Blight on the Square – Sign Ordinance in Danger

That’s right, on the very Square itself, City staff are preparing to destroy the last ten years of history and hard work, and they will do this by interpreting in a completely new way the set formula that calculates the maximum size of sign that a building can have.

The formula allows approximately one square foot of sign per every linear foot of frontage that a building has. But to accommodate the new restaurant Romeos (in the old Monica’s site), city staff now propose to reinterpret the controlling formula to allow a sign three to four times larger.

Why does Romeos want such a large sign? Well, their Austin restaurant is on Barton Springs Road, very much a moving-traffic street, and down there they need a sign this size. The Romeos owners are obviously out of touch with the needs of Georgetown’s residents and tourists in thinking that they need such an inappropriate sign to attract customers (people are already saying they’ll boycott the place if this sign shenanigan goes through).

The question is, why in the world don’t city staff know better – what are they thinking?

These questions and more will be answered tomorrow evening when the Historic and Architectural Review Commission – HARC – holds its meeting at the City Council Chambers (7th & Main) at 6pm on Wednesday, September 27th, 2006.

At this meeting, HARC actually has the power to change the ordinance to redefine the formula, opening the door for a confusion of garish signs to litter the Square in the future.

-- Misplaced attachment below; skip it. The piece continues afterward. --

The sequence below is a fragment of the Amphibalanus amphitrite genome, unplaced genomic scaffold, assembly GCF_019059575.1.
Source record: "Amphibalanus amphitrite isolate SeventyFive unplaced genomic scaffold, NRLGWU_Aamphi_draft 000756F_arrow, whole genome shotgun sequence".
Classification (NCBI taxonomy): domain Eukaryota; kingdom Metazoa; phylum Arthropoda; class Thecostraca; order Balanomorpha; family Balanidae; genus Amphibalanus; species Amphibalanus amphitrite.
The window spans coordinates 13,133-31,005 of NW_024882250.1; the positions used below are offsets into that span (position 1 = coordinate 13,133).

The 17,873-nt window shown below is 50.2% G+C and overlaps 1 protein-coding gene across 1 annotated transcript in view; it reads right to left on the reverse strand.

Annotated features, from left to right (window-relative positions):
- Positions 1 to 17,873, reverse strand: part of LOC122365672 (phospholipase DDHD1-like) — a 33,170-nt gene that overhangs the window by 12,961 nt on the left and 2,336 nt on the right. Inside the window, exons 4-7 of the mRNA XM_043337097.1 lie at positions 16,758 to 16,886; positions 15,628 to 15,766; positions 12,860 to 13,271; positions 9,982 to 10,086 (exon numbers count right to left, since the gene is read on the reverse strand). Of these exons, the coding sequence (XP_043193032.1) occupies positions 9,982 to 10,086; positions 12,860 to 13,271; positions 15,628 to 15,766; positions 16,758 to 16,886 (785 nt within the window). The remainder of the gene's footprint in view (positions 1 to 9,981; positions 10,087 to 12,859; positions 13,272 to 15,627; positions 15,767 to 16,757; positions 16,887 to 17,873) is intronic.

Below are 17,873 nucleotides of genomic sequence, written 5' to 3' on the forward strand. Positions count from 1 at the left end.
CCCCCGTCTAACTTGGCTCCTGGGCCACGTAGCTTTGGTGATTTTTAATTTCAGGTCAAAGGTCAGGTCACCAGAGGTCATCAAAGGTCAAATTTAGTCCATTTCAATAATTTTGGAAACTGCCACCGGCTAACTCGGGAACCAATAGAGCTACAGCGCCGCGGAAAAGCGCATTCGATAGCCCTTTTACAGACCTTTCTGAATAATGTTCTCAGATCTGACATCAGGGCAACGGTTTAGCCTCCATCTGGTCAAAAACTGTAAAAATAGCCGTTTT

Let us repeat – the meeting Wednesday night is the final meeting, at which HARC proposes to change the controlling ordinance, and HARC has the power to do so without further review. This news came to us at the last minute, more secrecy again. But several OldTowners will manage to be there, speaking and fighting to stop this travesty. Show up and show support.


One reply

  1. Some bullet points to remember to cover for HARC and the Staff:
    • Romeo’s proposed sign would be TWO vertical signs facing in two directions, high up by the Masonic dome and would exceed the size of all other signage in the historic area. The term “Sore Thumb” comes to mind.
    • The proposed sign although in keeping with the company’s logo and look elsewhere, does not fit the nature and character of the historic area of Georgetown which is described thoroughly in the Master Plan and in the Design Guidelines.
    • The Guidelines should not be tweaked and “reinterpreted” for one business. Changing the Guidelines in this manner is a perfect way to break precedence and open the door to all sorts of grotesque signage on the square and in the historic district. The camel’s nose is under the tent flap.
    • Our square is a destination, not a route to someplace else. Signage just doesn’t have to be large or gaudy to draw patrons.
    • Recently illustrated in the Holly Street bus depot fracas, there seems to be a tragic lack of awareness of the unique culture of Georgetown and its historic district by members of the City Staff. These are the people on whom we rely to present our distinctive setting to the business community looking to invest here. Staff should have a better understanding of the true nature and matchless attractions of Old Town, and make applicants aware that though business ventures are more than welcome, people flock to the area because the City has remained true to its historic roots as articulated by the Design Guidelines. City Staff doesn’t seem to grasp that the success of Georgetown is that it doesn’t look like Round Rock.
    • There is consensus that a business that would be so insensitive to the nature of this unique and fragile area will be avoided, if not boycotted, by Georgetown residents.